• A major issue under the current Treaty for U.S. investors or multinationals with interests in Canada, which have been structured through, or use a form of U.S. hybrid entity – a limited liability company ("LLC") – which is treated as a corporation from a Canadian standpoint, but, by default, is considered a flow-through for U.S. tax purposes, is addressed by the Protocol. U.S. resident investors in or owners of LLCs should no longer be denied the treaty benefit of a reduction of or an exemption from Canadian tax otherwise available on Canadian source income derived by them through LLCs. While this appears to be the clear intent of the Treaty negotiators, the Protocol falls short of spelling out exactly how all the conditions for Treaty relief are met. Specifically, the Protocol does not contain a clear rule that members of an LLC are the beneficial owners of income derived through the LLC, which is regarded as a separate taxpayer for Canadian tax purposes. We understand that these concerns may be addressed by a technical explanation to the Protocol to be jointly released by Canada and the U.S.  Also, because of the limited scope of the changes, investors in or owners of U.S. LLCs who are resident in third countries will continue to be denied treaty benefits under the Treaty while not eligible for treaty benefits under a treaty between a third country and Canada.
    The change designed to provide U.S. investors in or owners of LLCs with benefits under the Treaty is accompanied by two anti-avoidance provisions dealing with hybrid entities. Under the first provision, U.S.-based multinationals with Canadian operating subsidiaries will no longer be able to minimize overall (Canadian and U.S.) group taxes by financing those subsidiaries through Canadian-formed partnerships which elect to be treated for U.S. tax purposes as separate corporations, but that are seen as fiscally transparent in Canada. The Protocol will deny any reduction in Canada's 25% withholding tax on interest paid by such subsidiaries to such hybrid entities. This rule effectively reflects the thrust of IRC section 894(c). Surprisingly, under the second anti-avoidance rule, treaty benefits would seemingly be denied to U.S. residents deriving income from a Canadian unlimited liability company ("ULC"), organized under the laws of either Alberta, British Columbia or Nova Scotia, that is treated as fiscally transparent in the U.S. Therefore, it appears that dividends paid by a ULC will not qualify for the reduced withholding tax under the Treaty and will thus be subject to Canada's statutory withholding rate of 25%. This result is clearly unwarranted as under the Protocol the overall Canadian tax on amounts derived by a U.S. resident through a ULC would be significantly higher than the tax levied where the U.S. resident either derives the amounts directly or through an interposed regular corporation that is not fiscally transparent under the law of either Canada or the U.S. Accordingly, this outcome may not have been intended by the treaty negotiators.  These anti-avoidance provisions will likely affect a wide range of other investments as well and take effect as of the first day of the third calendar year that ends after the entry into force of the Protocol (i.e. no earlier than January 1, 2010).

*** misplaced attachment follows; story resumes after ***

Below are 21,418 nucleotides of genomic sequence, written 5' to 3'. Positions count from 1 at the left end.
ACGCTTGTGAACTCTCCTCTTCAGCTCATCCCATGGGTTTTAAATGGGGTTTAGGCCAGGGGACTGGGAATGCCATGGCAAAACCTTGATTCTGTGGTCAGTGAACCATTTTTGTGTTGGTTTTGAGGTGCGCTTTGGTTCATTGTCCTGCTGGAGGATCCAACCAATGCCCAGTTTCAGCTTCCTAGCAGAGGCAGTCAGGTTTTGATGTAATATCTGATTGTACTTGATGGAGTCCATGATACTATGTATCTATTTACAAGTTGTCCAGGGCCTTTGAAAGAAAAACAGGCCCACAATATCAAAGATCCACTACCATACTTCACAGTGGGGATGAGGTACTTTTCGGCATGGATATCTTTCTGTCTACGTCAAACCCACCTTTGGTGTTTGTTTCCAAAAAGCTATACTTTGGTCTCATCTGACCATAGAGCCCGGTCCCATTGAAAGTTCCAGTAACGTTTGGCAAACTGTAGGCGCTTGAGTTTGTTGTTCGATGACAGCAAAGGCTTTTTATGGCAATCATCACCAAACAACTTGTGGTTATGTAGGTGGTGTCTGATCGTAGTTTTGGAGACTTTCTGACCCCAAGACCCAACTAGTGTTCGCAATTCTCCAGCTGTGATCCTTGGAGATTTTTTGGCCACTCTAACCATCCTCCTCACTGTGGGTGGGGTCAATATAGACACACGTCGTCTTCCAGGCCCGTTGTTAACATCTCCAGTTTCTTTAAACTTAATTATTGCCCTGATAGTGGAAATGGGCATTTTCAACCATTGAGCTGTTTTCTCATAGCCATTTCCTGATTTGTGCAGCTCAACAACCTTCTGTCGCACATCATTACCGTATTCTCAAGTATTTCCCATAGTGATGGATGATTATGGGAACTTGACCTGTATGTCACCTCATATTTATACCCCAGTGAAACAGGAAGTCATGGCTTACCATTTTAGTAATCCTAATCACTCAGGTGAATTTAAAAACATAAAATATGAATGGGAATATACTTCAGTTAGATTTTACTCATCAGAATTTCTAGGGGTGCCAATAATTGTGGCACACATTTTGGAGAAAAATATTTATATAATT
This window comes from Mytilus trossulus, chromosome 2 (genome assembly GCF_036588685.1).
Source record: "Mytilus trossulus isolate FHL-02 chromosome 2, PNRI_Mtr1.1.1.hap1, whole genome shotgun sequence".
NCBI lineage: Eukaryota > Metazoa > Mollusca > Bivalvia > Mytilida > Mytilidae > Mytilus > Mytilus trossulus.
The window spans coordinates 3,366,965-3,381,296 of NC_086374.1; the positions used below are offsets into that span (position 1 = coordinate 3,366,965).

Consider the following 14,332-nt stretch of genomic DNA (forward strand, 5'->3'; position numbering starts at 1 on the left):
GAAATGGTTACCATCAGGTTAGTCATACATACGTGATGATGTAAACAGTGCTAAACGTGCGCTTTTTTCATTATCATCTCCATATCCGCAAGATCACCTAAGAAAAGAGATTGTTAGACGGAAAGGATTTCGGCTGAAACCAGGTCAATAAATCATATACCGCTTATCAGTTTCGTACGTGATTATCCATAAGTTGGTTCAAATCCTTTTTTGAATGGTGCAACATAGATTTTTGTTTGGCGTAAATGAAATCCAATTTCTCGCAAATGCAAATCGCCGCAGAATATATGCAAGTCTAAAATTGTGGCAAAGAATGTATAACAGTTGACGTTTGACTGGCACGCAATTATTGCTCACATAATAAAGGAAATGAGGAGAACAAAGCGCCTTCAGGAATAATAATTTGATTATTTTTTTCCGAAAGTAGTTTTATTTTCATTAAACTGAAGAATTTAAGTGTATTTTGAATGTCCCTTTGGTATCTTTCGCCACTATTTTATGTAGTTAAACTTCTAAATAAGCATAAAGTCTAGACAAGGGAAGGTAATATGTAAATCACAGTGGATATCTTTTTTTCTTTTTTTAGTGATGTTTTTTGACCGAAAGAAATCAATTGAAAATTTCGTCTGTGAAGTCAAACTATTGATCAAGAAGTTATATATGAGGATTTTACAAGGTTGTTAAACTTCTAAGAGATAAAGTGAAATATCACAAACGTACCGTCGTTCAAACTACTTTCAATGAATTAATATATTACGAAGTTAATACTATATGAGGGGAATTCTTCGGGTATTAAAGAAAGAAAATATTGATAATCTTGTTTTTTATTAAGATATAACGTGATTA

• For individuals, a major issue under the current Treaty for Canadians is that, upon emigration, the Canadian departure tax which deems emigrants to have disposed of and re-acquired their assets at fair market value, may not be reflected in an increased cost basis for U.S. tax purposes, thus potentially resulting in double taxation. Effective September 17, 2000, the Protocol will amend the Treaty to provide that the emigrant can choose to be treated in the new home country as likewise having disposed of and reacquired the property at the time of changing residence, thus correspondingly increasing the individual's tax cost in the property in the new home country.
  • Finally, the "Limitation on Benefits" provision of the Treaty, which currently applies only with respect to the application of the Treaty by the U.S., will apply bilaterally and has been updated to reflect the most recent U.S. Model Tax Convention. This is a significant departure from Canada's position that it could rely on its domestic general anti-avoidance rule (the "GAAR") to police abuses of Canada's tax treaties and, because of the complex and arbitrary nature of these rules, will inevitably increase the cost of cross-border transactions, rather than facilitate them.

Other notable changes to the Treaty introduced by the Protocol are as follows:

  • The tax treatment of pension contributions is harmonized;
  • Canada and the U.S. have agreed on common interpretation of the Treaty to prevent double taxation on stock option benefits.
  • The tax effects of corporate continuance have been clarified, as previously announced by the Canadian Department of Finance on September 18, 2000. Specifically, absent agreement between the competent authorities, treaty benefits will be denied to corporations that continue from one state to the other but do not discontinue in the state of origin.

The Protocol, together with the related Backgrounder and Annexes, is available on the Department of Finance's web site at http://www.fin.gc.ca/news07/07-070e.html.

The content of this article is intended to provide a general guide to the subject matter. Specialist advice should be sought about your specific circumstances.